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In a decision of great importance to landlords of student accommodation, a tribunal has found that bedsits with communal facilities are not separate dwellings. The ruling meant that the tribunal had no power to consider an attempt by a group of students to have their service charges fixed by law.
The case concerned an old fire station that had been converted into student digs. It contained 96 bedsits, most of which had en suite shower rooms. In common with most student accommodation, tenants had access to communal living areas and kitchens, and only their bedrooms were fitted with locks.
A number of students who lived in the block applied to have their service charges fixed at a reasonable level under the Landlord and Tenant Act 1985. If the Act applied to them, service charges could only be levied in respect of sums reasonably incurred for works or services of a reasonable standard.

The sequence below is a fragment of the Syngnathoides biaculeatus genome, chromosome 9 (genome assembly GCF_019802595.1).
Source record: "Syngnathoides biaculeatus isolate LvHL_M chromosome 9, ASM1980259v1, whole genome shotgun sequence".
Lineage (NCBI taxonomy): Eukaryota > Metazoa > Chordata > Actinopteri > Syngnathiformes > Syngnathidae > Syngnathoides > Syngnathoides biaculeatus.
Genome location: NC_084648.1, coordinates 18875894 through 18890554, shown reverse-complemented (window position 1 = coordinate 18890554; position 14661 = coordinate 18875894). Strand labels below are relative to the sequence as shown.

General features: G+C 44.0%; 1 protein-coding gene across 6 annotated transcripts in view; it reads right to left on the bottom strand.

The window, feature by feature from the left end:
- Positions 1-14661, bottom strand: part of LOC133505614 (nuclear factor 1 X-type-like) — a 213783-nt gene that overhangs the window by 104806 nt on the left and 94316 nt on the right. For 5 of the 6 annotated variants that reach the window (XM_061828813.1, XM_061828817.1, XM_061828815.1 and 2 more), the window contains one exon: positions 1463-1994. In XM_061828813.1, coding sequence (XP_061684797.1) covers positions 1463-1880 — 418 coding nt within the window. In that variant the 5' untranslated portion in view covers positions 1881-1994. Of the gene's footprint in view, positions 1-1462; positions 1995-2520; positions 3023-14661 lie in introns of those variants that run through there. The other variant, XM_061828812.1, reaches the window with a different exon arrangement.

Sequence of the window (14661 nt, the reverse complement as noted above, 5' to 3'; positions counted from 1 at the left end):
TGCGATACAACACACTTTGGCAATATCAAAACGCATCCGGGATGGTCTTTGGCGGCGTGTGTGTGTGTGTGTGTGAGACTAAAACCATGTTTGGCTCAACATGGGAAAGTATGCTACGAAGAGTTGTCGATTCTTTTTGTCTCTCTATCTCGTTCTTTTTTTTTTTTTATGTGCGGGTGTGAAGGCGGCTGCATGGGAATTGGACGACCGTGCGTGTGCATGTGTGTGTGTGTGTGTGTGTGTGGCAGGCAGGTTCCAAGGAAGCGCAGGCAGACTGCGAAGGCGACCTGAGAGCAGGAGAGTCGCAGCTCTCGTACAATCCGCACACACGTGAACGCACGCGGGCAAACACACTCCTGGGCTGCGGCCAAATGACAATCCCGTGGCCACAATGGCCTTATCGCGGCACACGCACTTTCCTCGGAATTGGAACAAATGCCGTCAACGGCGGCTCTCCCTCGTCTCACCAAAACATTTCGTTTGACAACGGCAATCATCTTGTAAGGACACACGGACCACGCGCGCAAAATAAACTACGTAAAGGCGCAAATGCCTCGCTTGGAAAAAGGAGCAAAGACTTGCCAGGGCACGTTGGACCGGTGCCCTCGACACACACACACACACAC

The landlord would also be required to provide information to tenants and consult with them before major works were carried out. There would be time limits set on the recovery of service charges and tenants would have access to the tribunal system for the determination of disputes. All those protections would, however, only be available if the bedsits were 'separate dwellings' within the meaning of the Act. The First-tier Tribunal (FTT) found that they were.
In ruling on the landlord's challenge to that decision, the Upper Tribunal found that in order to qualify as dwellings, the bedsits did not have to be someone's home. However, in upholding the appeal, it found that the extent of the communal facilities meant that the bedsits were not occupied as separate dwellings. The FTT thus had no jurisdiction to consider the tenants' application.